On 1 April this year, clinical commissioning groups (CCGs) and NHS England took on the responsibility for the effective spend of around £95 billion of public money through commissioning of healthcare in England. The changes involve the creation of NHS England as an arms-length body from the Department of Health, through which the Government sets its ambitions for health outcomes via a Mandate.
Focusing on outcomes, not process targets
Consistent with the current Mandate, the NHS Outcomes Framework introduces a new language and structure based on achieving improvements in health outcomes, through which NHS performance can be judged, commissioners of healthcare in England can be held to account, and quality improvement throughout the NHS can be driven. The NHS Outcomes Framework describes five domains (see box).
Commissioners – both NHS England in its direct commissioning role and CCGs as commissioners of secondary and community care – are mandated by the Government to make improvements against the indicators in all five of the domains.
Shift in emphasis from disease specificity
Approximately 70% of all health and social care spend is now directed to the 15–20% of the population who have three or more long-term conditions (http://bit.ly/11QUYFB [accessed 13.11.13]). This has informed a more generic approach that is reflected in the NHS Outcomes Framework and has contributed to decisions for disease-specific improvement bodies, such as NHS Diabetes, to be replaced by a single improvement body for England. NHS Improving Quality is more closely aligned with the new commissioning system, and, as the single improvement body, has a more generic approach to health improvement.
Where does diabetes sit?
Within the new framework, diabetes is seen as one of a family of cardiovascular diseases, reflected in its positioning in the Cardiovascular Disease Outcomes Strategy and within the Cardiovascular Strategic Clinical Networks.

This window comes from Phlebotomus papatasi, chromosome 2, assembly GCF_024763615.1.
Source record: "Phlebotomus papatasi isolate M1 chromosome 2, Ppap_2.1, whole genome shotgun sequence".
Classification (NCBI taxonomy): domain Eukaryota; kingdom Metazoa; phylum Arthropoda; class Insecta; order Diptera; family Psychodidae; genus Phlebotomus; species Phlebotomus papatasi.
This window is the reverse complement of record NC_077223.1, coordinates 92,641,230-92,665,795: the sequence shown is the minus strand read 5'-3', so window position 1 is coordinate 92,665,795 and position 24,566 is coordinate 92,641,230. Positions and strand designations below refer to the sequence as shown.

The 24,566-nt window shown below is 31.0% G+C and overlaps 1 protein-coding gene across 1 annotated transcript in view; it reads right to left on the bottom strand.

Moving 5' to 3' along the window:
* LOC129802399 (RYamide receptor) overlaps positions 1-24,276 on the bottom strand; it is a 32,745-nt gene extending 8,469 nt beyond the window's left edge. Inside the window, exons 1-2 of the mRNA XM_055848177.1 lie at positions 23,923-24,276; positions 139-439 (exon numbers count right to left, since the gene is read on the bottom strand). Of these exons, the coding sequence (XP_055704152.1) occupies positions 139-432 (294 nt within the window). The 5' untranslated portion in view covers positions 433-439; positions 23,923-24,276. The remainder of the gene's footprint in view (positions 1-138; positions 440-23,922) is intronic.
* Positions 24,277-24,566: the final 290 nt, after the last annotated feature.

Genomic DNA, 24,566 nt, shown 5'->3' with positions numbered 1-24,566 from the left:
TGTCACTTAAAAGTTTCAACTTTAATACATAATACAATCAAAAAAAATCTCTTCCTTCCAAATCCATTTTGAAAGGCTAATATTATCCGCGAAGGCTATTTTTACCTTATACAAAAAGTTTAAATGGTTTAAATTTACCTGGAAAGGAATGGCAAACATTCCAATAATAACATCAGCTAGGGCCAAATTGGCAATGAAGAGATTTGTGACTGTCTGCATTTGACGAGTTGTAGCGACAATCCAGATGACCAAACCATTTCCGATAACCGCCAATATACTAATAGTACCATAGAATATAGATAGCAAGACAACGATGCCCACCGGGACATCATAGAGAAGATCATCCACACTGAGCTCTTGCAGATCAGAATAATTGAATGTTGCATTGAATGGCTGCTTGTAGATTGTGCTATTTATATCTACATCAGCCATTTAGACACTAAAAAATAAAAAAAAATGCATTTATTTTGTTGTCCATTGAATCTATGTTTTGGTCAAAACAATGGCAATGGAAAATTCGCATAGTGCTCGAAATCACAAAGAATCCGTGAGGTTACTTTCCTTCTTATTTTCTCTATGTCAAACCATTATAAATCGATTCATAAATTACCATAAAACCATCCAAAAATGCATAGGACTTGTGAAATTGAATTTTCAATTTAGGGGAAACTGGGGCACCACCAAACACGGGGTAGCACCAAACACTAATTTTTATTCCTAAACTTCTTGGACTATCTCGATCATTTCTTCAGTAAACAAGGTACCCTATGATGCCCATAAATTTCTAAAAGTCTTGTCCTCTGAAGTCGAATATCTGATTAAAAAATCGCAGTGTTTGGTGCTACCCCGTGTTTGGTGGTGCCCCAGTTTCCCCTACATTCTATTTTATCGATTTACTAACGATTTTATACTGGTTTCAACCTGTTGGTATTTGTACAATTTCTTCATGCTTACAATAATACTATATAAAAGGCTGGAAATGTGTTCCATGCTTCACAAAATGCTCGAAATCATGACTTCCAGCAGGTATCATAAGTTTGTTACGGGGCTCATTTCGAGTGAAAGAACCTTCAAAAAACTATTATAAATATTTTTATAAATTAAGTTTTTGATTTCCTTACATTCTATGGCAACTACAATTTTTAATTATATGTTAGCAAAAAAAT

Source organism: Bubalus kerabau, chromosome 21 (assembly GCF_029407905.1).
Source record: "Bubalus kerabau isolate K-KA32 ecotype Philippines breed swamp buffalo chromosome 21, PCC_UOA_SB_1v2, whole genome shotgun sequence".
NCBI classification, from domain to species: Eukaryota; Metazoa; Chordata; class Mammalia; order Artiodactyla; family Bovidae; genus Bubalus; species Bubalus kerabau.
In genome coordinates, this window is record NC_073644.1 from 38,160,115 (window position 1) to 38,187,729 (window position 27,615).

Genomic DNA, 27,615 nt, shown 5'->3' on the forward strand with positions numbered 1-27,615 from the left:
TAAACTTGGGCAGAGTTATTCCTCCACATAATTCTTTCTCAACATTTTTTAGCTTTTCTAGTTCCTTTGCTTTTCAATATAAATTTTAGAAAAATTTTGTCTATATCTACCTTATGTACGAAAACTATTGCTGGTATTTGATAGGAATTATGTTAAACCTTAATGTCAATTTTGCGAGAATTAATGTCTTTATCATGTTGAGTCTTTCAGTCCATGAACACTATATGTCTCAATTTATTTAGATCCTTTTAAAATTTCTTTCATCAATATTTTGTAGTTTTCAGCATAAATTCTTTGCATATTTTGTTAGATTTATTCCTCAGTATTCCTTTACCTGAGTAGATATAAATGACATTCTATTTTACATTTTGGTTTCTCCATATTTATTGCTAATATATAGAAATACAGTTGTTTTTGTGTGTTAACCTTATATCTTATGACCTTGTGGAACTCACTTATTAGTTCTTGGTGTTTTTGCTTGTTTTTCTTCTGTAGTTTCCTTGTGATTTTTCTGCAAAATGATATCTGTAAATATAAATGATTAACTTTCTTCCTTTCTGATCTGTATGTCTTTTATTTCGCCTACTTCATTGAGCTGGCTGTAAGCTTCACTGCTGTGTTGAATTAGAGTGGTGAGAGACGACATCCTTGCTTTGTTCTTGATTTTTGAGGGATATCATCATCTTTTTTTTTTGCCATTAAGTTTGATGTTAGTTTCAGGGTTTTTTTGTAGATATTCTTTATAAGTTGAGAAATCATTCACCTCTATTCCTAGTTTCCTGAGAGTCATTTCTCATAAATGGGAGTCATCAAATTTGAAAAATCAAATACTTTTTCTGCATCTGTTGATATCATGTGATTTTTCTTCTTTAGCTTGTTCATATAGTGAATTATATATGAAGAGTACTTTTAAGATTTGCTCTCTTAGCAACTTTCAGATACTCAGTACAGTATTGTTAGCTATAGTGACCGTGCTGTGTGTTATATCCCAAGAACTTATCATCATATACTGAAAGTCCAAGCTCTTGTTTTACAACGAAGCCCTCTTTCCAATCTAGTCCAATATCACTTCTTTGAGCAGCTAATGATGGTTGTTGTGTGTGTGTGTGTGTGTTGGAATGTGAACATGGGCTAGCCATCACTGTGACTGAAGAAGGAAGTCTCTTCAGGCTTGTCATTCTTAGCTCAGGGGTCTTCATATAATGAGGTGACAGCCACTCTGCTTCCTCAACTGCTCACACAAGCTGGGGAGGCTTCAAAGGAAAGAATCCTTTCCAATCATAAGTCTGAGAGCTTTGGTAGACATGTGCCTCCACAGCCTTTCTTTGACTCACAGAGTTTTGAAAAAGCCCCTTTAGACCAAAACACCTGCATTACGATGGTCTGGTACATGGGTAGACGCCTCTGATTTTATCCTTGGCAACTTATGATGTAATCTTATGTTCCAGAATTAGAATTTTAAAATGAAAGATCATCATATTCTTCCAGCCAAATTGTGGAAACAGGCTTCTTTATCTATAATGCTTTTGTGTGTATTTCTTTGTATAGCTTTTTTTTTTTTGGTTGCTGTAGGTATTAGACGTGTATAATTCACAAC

However, the greater emphasis on multi-morbidity in old age and on cardiovascular disease, while important, must not detract from the importance of providing high-quality diabetes care and empowering individuals to self-manage their diabetes effectively at all stages of life. While high consumers of health and social care resource may often have three or more long-term conditions, diabetes is often the common antecedent. We must not allow the focus on cardiovascular disease to detract from the importance of the microvasculature in diabetes, and of course many aspects of diabetes care, such as preconception care and care during pregnancy, are not usefully seen through a cardiovascular lens at all.
Diabetes is a significant contributor to premature mortality, with around 6 years of life lost for those with type 2 diabetes (Emerging Risk Factors Collaboration, 2011). Years of life lost due to type 1 diabetes, a single long-term condition prior to the onset of complications, can be as high as 20. The apparent low rates of delivery of basic care processes and low rates of attainment of all three treatment goals for HbA1c, blood pressure and cholesterol described in the National Diabetes Audit were criticised by the National Audit Office report last year. Although it was thought to relate to a diabetes-related excess of 24 000 deaths annually, we did not know how our performance compared with other countries. Murray et al (2013) have suggested that premature mortality due to diabetes is lower in the UK than in the other 18 wealthy countries in their analysis. It may be, therefore, that our diabetes care delivery systems within the primary-care setting are already contributing positively to the longer-term clinical outcomes that really matter.